In this interview, though, when prompted about how her terse answers indicated she preferred brevity, Carson proves just that, illustrating her point with one of the greatest sentences in the English language:

Short Talk on Brevity… try to leave the skin quickly, like an alcohol rub. An example, from Emily Tennyson’s grandmother, her complete diary entry for the day of her wedding, 20 May 1765: “Finished Antigone, married Bishop.”

Screening Room: ‘Finch’

In Finch, a somewhat inexplicable science fiction movie about Tom Hanks, a robot, and a dog, the end of the world is just not that big a deal, really.

Finch premieres on Apple TV+ this Friday. The kids might like it. My review is at Slant:

Finch (Tom Hanks) is a man possessed of a tinkerer’s buzzing curiosity, an engineer’s problem-solving dedication, and a jaunty way of handling the fact that he might be the only human left on Earth. It makes a kind of sense, in that he’s holding despair at bay while pursuing a task with single-minded devotion. Once that task is made clear, though, you may start to wonder whether the whole film would have been more enjoyable if Finch had simply gone raving mad rather than hang on to his distinctly Hanksian smiling-through-the-grit determination…

Here’s the trailer:

Reader’s Corner: ‘Lost Cities, Ancient Tombs’

Very happy to have received my copy of the just-published Lost Cities, Ancient Tombs: 100 Discoveries That Changed the World. I was truly fortunate to have been asked to help with the editing and writing of this truly beautiful book from National Geographic about some of history’s greatest archaeological finds.

Seriously: Long-vanished civilizations, sunken cities, invading armies, you can’t ask for more.

Screening Room: ‘The Velvet Underground’

Somewhere in the great cultural ferment of 1960s New York, a band came together that changed the face of rock and roll. Nobody really noticed but other musicians. But to paraphrase the old saying, every one of those musicians who loved the Velvet Underground went off and formed their own band.

My review of Todd Haynes’ The Velvet Underground, playing now on Apple TV+, ran at PopMatters:

To recreate the crashing symphony of experimentation that birthed the Velvet Underground, Haynes turns his documentary into something that looks like it could have been projected on a bedsheet tacked to the wall of a rat-trap art gallery below New York City’s 14th Street. It’s an immersive bricolage of frame-within-frame visuals and overlapping dialogue and audio clips occasionally studded with reminders that you are watching a documentary about a rock ‘n’ roll band when something like “Venus in Furs” comes blasting out of the speakers with a banshee howl…

Here’s the trailer:

Writer’s Desk: Bring the Emotion

Hubert Selby Jr. (Last Exit to Brooklyn) wrote from a deep, dark place that could traumatize unwary readers. That could be because he deprioritizes anything that does not deal with a character’s emotional state:

Very seldom is there any physical description in my work. Occasionally it might be necessary, perhaps for ironic reasons. But physical description is unimportant to me because we don’t live and die on the outside. It’s not so much what I do but what I feel about myself. That’s where I live and die on a daily basis, inside of me…

If you write about what you live and die for, that seems like a good place to start.

Writer’s Desk: Let the Words Come to You

The late Jim Harrison cast the kind of shadow across the literary landscape you don’t much see anymore. A writer more arguably associated with a kind of lyrical American wilderness and wildness than any since Theodore Roosevelt (perhaps Cormac McCarthy), he flung his talents widely across fiction, poetry, and nonfiction. He was also a gourmand of exquisite tastes and occasional overkill (“Hangovers have all the charm of a rattlesnake cracking its jaws as it swallows a toad”).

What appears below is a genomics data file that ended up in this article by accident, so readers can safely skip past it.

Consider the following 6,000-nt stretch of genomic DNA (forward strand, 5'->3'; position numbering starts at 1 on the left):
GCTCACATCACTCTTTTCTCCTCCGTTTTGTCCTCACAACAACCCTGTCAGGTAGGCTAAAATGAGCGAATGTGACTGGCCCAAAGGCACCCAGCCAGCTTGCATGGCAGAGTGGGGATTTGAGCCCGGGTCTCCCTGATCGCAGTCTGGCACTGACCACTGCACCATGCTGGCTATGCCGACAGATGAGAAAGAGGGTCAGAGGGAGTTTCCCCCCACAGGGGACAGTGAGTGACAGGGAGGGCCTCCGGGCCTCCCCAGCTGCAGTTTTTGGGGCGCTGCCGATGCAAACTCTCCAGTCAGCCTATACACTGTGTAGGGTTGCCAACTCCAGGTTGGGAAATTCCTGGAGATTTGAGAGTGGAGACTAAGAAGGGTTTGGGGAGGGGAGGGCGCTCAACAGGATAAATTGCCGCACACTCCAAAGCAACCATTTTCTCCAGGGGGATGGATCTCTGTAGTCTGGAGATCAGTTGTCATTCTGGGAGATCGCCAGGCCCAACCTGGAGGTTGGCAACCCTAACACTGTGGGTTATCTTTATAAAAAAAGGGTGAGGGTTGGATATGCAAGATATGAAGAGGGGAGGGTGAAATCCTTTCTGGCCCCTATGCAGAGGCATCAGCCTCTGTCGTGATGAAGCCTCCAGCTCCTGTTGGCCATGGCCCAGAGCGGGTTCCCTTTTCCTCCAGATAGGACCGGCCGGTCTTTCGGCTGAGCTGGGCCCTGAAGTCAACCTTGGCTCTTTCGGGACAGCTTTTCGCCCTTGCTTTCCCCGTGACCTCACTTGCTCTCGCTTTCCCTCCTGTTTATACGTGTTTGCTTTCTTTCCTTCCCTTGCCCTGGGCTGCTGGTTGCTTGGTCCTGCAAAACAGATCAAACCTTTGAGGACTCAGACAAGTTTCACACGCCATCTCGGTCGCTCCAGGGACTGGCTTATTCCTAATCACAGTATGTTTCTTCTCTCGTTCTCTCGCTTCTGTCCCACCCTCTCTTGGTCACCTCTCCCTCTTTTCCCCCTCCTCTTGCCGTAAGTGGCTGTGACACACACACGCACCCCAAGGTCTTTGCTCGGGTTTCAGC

Though prolific, Harrison took his time when working on a piece. He was more likely to let the characters mill about in his head for a time, take a walk, be patient, and then strike when the moment was right:

You can’t go to it. It has to come to you.  You have to find the voice of the character. Your own voice should be irrelevant in a novel. Bad novels are full of opinions, and the writer intruding, when you should leave it to your character…

Good advice but of course easier for some than others. Following this method, Harrison wrote Legends of the Fall in nine days and submitted it after only changing one word. Hard act to follow.

Screening Room: ‘Dune’

Denis Villeneuve’s gorgeous adaptation of Frank Herbert’s 1965 science fiction epic Dune has been pushed back from theatrical release almost as frequently as the last Bond. Chances are, it will have a little more staying power, even if Timothée Chalamet’s take on Paul Atreides is not the most memorable acting you will see this year.

Dune opens this week. My review is at Eyes Wide Open:

Herbert’s Paul is one of science fiction’s original Chosen One characters. Like later iterations from Luke to Neo who the character inspired, Paul is a quasi-Christ figure who combines unmatched warrior skill with a certain mystifying Zen insight that sets him apart from and ultimately above the humans who surround him…

Here’s the trailer:

Writer’s Desk: Harness Your Creativity

What does a writer do about their spark, their inspiration, their creativity? Sometimes it comes (often when you are not at your desk, can’t find a pen and paper, and unable to thumb text into your phone’s notetaking app fast enough) and sometimes it doesn’t (generally when you are on deadline and running on fumes).

Freud just plain gave up trying to figure out that wily spirit. In “Dostoevsky and Parricide,” he wrote that “Before the problem of the creative artist,” (interesting to see the artist as a “problem”) “analysis must, alas, lay down its arms.”

That elusiveness is a key aspect to how many see creativity: A tricky and flighty thing who will take off at the slightest rustling in the bushes. Immaturity plays a role as well, with some seeing creativity as a thing treated without too much seriousness. In his writing guide Wonderbook, Jeff VanderMeer says “the most important thing is allowing the subconscious mind to engage in the kind of play that leads to making the connections necessary to create narrative.”

Julia “The Artist’s Way” Cameron just lets rip every morning, writing a few pages of whatever comes to mind and not letting her internal censor say anything. She calls him Nigel, by the way:

That’s the name she’s given to her internal censor, whom she imagines as a dapper gay Englishman. “Oh, Nigel,” she’ll say to herself when she hears his tut-tutting voice. “You leave me alone!”

It feels like the right move. Whether you ignore it or nurture it or let it play, keeping your creativity away from Nigel makes a good deal of sense.